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Danish National Second World War Memorial, Copenhagen

Moving on from the memorials to individual soldiers from Denmark I found the Memorial I had spotted from the Gefion Fountain.

King’s Gate entrance to the Kastellet behind:-

Danish National Second World War Memorial, Copenhagen

The Memorials’ inscriptions are Vore Faldne (Our Fallen) followed by,

I Dansk og I Allieret Krigstjeneste 1940-1945 (In Danish and in Allied War Service 1940-1945) and then,

Rejst af det Danske Folk. (Raised by the Danish People.)

Danish National World War 2 Memorial

Amaliehaven, Copenhagen

Amaliehaven is a relatively new (1983) park near the Amalienborg Palace in Copenhagen:-

Concrete Roof Garden by Amalienborg Palace, Copenhagen

From it you could see these onion domes. Onion domes are unusual for Denmark I’d have thought. By searching Google Maps I discovered the building they belong to is on a street called Bredgade. Apparently it is the Alexander Nevsky Church, the only Russian Orthodox Church in the city:-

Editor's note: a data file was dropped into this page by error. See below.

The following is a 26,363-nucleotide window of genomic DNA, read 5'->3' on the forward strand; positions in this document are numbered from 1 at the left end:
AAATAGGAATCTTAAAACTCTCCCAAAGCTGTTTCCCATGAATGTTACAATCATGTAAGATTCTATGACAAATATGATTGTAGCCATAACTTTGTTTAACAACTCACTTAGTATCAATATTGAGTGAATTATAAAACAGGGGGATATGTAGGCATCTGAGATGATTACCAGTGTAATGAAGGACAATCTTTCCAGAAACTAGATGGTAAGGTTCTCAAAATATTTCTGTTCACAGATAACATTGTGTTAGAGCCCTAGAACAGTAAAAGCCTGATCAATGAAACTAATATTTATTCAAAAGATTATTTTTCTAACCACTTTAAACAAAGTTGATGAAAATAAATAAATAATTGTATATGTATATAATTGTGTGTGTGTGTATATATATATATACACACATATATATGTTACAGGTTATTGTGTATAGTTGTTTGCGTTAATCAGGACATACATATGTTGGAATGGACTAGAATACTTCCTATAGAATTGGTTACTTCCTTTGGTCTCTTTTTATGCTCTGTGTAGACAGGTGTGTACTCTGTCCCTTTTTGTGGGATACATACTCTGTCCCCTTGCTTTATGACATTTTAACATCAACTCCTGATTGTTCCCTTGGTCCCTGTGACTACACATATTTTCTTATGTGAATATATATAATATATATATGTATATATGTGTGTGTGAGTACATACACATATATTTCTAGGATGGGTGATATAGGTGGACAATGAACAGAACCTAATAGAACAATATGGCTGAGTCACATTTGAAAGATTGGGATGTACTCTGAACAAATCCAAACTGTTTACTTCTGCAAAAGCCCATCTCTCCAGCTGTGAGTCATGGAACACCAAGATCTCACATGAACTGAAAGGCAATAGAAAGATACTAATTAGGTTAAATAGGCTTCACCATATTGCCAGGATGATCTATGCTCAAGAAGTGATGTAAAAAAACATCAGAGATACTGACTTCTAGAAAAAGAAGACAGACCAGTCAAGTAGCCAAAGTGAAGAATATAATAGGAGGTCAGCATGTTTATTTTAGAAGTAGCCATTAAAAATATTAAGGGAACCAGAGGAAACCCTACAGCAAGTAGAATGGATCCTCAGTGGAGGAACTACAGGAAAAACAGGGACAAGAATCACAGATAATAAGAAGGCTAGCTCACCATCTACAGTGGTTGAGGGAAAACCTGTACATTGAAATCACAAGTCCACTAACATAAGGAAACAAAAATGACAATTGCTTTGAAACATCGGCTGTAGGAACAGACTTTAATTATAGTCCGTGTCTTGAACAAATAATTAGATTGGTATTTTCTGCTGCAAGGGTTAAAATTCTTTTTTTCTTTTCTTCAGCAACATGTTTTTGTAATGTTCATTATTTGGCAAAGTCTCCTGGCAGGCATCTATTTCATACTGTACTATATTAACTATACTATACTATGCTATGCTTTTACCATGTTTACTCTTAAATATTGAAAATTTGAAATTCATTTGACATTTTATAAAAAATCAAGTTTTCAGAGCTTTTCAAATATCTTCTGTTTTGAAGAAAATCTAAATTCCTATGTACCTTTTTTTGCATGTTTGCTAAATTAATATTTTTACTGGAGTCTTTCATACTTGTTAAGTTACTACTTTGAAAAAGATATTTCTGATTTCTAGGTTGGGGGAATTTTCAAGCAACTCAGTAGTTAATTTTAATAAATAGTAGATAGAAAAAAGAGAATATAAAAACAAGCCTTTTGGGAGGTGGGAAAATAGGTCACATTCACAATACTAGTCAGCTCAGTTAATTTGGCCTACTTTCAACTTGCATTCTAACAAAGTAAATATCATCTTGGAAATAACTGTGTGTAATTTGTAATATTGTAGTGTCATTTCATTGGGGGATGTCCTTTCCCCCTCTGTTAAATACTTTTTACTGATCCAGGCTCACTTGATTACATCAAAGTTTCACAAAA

Onion  Domes, Copenhagen

There are more images of the church here. It would not look out of place in St Petersburg.

This rather grand looking frieze on Toldbodgade seemed to be over an underground car park. The inscription seems to read “Konge May Told Kammer” (King May Customs House?) and below that Anno 1733.:-

Frieze, Copenhagen

Norway Thanks Denmark Memorial, Copenhagen

I found this on the way in from Langelinie Pier, Copenhagen to the city centre.

Apparently a statue of two sisters, this obviously represents Norway’s thanks to Denmark.